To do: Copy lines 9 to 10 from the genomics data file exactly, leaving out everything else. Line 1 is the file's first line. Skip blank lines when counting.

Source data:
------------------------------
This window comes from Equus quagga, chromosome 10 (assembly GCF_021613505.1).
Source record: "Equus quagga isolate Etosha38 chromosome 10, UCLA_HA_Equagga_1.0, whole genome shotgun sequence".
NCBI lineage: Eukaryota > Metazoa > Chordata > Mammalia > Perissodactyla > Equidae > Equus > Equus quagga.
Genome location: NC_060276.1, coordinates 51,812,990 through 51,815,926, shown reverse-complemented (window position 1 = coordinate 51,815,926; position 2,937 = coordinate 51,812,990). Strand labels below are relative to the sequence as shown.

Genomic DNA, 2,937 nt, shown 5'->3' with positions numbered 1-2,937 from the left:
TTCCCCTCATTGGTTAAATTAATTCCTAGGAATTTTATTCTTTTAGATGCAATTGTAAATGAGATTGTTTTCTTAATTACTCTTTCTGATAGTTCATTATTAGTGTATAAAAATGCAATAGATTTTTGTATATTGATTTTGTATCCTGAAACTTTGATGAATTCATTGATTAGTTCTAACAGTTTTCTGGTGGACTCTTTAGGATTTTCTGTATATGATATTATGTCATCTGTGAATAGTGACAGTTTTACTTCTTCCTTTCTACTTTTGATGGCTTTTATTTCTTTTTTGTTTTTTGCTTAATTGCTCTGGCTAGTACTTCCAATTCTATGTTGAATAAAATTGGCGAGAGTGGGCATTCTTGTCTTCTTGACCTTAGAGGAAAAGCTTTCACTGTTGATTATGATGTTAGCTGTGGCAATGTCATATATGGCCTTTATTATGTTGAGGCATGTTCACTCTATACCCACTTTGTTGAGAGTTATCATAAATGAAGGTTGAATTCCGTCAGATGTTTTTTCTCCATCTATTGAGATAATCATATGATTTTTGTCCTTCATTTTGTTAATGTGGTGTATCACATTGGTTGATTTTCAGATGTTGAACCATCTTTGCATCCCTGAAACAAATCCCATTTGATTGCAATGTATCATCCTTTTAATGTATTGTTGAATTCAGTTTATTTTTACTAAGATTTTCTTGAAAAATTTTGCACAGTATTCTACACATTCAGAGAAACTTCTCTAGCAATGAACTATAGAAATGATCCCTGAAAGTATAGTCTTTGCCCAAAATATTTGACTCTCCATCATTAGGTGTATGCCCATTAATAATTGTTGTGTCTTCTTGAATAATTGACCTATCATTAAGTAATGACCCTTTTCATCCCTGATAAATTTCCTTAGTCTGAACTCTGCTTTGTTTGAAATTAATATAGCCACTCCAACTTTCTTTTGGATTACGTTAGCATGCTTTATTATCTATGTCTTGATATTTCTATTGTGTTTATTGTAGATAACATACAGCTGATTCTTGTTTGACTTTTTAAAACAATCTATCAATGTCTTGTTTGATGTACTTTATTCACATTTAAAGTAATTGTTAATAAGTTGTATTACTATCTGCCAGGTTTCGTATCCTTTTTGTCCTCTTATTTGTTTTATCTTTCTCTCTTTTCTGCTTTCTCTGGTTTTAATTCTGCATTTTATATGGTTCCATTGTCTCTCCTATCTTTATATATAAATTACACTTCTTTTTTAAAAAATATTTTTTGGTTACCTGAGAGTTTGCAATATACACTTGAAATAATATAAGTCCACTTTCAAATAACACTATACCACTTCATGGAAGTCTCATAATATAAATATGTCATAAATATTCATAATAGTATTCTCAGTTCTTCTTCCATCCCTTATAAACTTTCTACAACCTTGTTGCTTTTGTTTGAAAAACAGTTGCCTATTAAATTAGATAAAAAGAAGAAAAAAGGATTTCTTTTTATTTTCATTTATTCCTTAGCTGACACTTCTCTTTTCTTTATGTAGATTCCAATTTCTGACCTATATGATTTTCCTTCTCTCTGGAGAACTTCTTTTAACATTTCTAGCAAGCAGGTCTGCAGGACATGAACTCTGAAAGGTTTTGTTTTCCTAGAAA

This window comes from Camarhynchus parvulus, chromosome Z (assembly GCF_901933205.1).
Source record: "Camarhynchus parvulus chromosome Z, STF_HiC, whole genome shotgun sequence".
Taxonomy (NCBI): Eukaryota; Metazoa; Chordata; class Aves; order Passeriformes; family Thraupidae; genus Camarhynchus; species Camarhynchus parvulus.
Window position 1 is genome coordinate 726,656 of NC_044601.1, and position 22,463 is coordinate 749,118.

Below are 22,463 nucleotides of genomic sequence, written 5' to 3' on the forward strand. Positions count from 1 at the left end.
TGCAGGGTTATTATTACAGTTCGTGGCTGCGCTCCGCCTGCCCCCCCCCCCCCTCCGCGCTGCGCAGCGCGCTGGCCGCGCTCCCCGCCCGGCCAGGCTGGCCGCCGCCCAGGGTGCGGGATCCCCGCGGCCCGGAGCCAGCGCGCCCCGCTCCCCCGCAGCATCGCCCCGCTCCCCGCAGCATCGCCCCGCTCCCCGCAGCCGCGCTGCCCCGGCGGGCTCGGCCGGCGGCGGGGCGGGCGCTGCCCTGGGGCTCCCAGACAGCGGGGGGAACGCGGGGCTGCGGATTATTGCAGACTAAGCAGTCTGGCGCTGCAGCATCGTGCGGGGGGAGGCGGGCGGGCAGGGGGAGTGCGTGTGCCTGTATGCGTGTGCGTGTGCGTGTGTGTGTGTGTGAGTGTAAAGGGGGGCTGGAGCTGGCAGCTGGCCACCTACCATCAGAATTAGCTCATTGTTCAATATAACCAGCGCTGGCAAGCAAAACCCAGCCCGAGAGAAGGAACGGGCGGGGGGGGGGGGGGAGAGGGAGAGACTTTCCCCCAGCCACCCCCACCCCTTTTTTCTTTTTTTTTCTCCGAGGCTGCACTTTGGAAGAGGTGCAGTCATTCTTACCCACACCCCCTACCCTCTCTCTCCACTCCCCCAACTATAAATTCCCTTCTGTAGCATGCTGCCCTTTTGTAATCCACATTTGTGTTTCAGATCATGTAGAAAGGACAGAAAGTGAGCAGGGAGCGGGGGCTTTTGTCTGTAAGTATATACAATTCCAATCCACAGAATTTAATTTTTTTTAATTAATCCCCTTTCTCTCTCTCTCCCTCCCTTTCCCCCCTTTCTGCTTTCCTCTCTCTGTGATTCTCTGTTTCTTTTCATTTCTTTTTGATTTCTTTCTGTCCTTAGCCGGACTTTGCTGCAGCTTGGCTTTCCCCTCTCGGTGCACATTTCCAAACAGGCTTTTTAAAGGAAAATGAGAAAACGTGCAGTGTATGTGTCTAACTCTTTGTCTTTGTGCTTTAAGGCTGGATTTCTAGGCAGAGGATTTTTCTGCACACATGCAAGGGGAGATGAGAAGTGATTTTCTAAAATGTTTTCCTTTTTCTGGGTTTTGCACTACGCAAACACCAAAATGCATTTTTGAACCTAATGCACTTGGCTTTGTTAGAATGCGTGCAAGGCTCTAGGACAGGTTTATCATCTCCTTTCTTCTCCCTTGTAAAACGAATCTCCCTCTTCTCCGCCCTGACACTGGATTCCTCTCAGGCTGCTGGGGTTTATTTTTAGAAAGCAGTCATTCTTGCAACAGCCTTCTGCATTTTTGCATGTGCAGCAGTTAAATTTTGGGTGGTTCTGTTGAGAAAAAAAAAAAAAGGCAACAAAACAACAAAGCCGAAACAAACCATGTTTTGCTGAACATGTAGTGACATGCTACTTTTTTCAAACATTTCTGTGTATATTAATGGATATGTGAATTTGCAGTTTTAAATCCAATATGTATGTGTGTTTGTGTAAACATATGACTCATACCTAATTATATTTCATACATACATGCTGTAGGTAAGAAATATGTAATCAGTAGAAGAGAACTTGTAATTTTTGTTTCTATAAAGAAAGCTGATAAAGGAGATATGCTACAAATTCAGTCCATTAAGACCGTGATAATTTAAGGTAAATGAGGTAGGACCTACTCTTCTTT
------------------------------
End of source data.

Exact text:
Taxonomy (NCBI): Eukaryota; Metazoa; Chordata; class Aves; order Passeriformes; family Thraupidae; genus Camarhynchus; species Camarhynchus parvulus.
Window position 1 is genome coordinate 726,656 of NC_044601.1, and position 22,463 is coordinate 749,118.